Abstinence, Cord Blood Testing and Human Nature

My last post was about a new law in Mississippi that requires the collection of cord blood under specified circumstances.  (Read the post for details.)   I want to further develop some of the ideas there and actually tie it all back to a discussion of “human nature” that came up recently in a series of posts about putative father registries.   (I’ve linked to the first in the series.  You can read as many as you want and either read or skim the extensive comments, too.)

The proponents of the cord blood collection statute say that their primary concern is teen pregnancy.  I think that reducing the rate of teen pregnancy is then tied to increasing prosecution of men who commit statutory rape–which is to say older men who have sex with women who are 16 or under.    The way MS law is written, “older” there must mean men over 19.

Let’s assume for a moment that older men are deterred by the prospect that the cord blood DNA will serve as crucial evidence to support their prosecution.    (I think this is open to question for some of the same reasons I’m about to discuss in a different context.)  Will that significantly reduce the rate of teen pregnancy?   Only if a significant number of teen pregnancies are actually the result of intercourse between older men and 16 (0r younger) year olds.   Probably the statistic is out there sometime, but rather than go that way right now, I want to talk about the view of the world reflected by the assumption that this is the case.

Remember that this is proposed by the same folks who promote abstinence only sex ed?    It seems to me that the world view here is that young women–16 year olds, say–have no innate inclination to engage in sex.   They engage in sex only when 1) their will is overborne by the older man (that’s part of the concern in statutory rape) and/or 2) they are pressured to do so because of expectations set up by comprehensive and medically accurate sex ed.   If you accept this world view, then the two policies (abstinence only education and enhanced statutory rape prosecutions) advance the goal of fewer teen pregnancies.

In a cursory way, you could say that these policies are premised on the belief that young women are, by their nature, pure and non-sexual.   And this, it seems to me, is wrong.   Young women (like young men) are interested in sex.  I’m not particularly a fan of our hyper-sexualized commercial culture, but I do think teens’ interest in sex is in the nature of things.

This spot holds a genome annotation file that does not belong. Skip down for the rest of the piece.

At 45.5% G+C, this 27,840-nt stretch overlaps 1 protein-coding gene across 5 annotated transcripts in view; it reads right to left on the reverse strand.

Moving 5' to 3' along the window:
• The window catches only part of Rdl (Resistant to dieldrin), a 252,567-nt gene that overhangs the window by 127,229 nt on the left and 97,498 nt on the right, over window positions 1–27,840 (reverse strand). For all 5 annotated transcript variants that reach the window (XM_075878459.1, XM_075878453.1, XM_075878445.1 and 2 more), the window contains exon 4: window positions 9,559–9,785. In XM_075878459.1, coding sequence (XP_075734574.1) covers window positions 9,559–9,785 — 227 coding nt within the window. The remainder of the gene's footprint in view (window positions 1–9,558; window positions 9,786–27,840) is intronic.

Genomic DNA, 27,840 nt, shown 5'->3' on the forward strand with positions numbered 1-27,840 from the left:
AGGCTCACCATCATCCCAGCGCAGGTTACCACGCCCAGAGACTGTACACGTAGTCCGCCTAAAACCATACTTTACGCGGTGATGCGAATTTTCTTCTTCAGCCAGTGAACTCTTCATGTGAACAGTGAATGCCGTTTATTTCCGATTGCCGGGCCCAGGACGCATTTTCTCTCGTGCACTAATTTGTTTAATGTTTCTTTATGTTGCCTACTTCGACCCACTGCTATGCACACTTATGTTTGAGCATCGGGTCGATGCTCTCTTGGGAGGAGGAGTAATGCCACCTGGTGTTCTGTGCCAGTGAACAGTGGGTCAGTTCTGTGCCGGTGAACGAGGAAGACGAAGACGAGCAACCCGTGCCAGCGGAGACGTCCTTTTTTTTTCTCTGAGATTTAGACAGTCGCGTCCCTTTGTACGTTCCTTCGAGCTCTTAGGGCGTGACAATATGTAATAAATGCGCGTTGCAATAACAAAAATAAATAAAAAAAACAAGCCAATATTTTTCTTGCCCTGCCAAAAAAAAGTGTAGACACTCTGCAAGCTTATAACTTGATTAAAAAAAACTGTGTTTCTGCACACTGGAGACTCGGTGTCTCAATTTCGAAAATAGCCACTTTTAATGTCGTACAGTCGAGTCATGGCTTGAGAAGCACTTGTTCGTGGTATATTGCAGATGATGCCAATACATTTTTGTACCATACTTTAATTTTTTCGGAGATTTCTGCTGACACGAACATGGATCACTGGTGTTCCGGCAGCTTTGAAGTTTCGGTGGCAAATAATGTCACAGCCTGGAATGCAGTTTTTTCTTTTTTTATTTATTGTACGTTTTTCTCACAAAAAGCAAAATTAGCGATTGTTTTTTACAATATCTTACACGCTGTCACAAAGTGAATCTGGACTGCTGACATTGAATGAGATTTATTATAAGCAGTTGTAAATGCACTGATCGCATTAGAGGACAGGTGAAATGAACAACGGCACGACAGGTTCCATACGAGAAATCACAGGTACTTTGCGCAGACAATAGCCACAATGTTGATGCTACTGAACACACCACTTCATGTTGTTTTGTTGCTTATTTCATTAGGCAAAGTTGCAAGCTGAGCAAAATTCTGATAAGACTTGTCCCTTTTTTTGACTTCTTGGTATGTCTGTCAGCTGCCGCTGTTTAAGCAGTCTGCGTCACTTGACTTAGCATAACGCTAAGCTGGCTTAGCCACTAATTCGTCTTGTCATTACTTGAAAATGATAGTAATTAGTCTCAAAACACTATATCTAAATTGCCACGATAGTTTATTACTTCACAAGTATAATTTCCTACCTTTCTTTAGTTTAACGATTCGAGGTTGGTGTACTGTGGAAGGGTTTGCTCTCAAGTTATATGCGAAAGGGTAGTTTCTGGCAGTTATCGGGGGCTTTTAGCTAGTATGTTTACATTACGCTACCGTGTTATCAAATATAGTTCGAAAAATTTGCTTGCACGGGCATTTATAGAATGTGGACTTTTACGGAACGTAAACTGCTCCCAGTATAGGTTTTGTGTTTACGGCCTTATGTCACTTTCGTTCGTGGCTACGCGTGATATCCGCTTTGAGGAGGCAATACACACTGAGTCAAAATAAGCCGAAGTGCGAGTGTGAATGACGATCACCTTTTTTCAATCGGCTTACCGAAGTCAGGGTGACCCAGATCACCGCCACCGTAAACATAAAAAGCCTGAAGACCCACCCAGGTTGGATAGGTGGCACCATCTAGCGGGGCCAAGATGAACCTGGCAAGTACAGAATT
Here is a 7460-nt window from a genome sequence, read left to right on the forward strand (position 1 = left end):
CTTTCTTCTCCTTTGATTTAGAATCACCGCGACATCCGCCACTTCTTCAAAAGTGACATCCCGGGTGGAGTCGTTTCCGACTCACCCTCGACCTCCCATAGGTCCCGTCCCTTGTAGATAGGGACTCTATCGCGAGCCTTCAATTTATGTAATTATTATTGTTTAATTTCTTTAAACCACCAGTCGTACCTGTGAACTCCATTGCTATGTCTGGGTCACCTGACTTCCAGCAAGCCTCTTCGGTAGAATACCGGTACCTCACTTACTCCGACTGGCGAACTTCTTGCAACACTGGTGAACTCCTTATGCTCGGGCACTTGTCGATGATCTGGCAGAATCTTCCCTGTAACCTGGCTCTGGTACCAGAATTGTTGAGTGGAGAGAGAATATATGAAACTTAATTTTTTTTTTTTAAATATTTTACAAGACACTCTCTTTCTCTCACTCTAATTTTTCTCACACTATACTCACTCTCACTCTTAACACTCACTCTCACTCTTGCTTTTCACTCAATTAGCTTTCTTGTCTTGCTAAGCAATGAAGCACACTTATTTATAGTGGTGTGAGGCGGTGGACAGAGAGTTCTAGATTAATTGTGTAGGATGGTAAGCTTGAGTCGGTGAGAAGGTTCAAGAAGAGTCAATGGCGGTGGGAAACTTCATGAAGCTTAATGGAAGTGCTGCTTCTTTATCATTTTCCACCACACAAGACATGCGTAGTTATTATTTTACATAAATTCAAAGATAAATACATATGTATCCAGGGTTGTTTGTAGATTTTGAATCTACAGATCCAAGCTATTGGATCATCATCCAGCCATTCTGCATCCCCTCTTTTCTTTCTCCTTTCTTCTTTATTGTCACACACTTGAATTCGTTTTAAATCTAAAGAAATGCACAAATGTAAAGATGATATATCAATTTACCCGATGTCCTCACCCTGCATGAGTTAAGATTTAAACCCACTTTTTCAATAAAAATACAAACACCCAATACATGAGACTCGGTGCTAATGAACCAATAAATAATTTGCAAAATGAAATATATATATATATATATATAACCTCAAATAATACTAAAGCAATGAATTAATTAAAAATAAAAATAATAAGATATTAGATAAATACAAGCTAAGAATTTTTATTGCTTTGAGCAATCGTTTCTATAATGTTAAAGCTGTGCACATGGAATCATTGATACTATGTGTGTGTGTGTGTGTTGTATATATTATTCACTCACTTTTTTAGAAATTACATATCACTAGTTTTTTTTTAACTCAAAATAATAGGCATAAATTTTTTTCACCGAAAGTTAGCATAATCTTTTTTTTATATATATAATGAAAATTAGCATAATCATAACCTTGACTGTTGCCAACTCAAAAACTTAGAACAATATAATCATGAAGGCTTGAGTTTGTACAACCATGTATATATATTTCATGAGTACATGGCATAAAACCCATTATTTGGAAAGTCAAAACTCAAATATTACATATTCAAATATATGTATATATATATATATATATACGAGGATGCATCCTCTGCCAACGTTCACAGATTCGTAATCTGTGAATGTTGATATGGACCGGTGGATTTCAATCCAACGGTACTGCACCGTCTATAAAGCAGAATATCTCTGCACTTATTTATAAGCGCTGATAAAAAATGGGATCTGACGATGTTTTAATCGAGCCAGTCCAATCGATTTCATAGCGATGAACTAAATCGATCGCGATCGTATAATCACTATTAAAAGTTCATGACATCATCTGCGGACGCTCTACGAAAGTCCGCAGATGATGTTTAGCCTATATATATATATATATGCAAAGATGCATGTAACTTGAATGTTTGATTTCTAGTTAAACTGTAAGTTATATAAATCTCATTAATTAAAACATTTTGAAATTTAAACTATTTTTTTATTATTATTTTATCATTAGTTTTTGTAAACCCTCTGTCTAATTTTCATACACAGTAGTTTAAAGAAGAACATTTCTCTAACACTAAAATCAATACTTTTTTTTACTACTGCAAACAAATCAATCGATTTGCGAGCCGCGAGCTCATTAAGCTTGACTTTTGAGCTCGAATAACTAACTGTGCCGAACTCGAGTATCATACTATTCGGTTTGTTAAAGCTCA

If you accept that statement instead of the one about purity, then I think you would see the policies as doomed to failure.   All that abstinence-only education does is set girls up for pregnancy.  Same thing when you restrict access to birth control, which is almost always part of the same picture.   And reducing statutory rape doesn’t acknowledge that many (if not most) of the pregnancies are the result of two teenagers engaging in sex, and that’s typically not going to be statutory rape.

(I think I ought to make clear that I’m not saying that statutory rape is itself okay–I just don’t think it is a big part of the teen pregnancy problem.)

Now the reason this ties back to those other posts is that it seems to me this boils down to a debate about human nature:   Is it human nature that young women are sexual creatures or not?    And what follows from a statement that some behavior is “human nature?”

These are important questions that, as I mentioned earlier, have come up recently in a different context.   I cannot recall whether we’ve talked about them before.   The rest of what I do right now may just be set-up for later discussion.

The first question is what we mean when we say that something (a behavior, say) is human nature.   Is that an excuse?   (We shouldn’t blame a person for doing it because it is human nature.)  Or is it an observation that increases our understanding of what to expect generally? (Which is what it seems to be with regard to teenage girls and sex)

The second question is how we know (or how we think we know) what human nature is/is not.  Why do I think that I know that girls are, by their nature, interested in sex?  Is that just my own experience?   Is it based on research?  Is it just some self-serving assumption?

And the third question is what follows from something being “human nature?”  Does it mean that we just have to live with it, that we cannot try to change it?  This is the one I can most easily answer–I don’t think it does/should.  It may be human nature to just grab for what you want, but we teach children not to do that and, for the good of society, I think we do have to learn to restrain that grabby impulse.   But does it mean that we’ll have to work especially hard to change things, when those things are human nature?

I will come back to this next time because you can see I’m just getting started/just thinking it through.

 

 

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15 responses to “Abstinence, Cord Blood Testing and Human Nature

  1. Dan in Tennessee

    I’ve mentioned human nature in response to some other posts (collection of cord blood for prevention of pregnancy or education of putative father registry as promoting the registry). I disagreed with the collection of cord blood scheme as running counter to human nature because I also do not believe that will promote abstinence. When people want to engage in sexual relations I do not believe they will do that kind of analysis: “Gosh if we have sex and conceive a child the gov’t is going to collect the cord blood.” I don’t see anyone actually having that thought process. It’s just not going to deter anyone but will lead to a massive bureaucratic nightmare.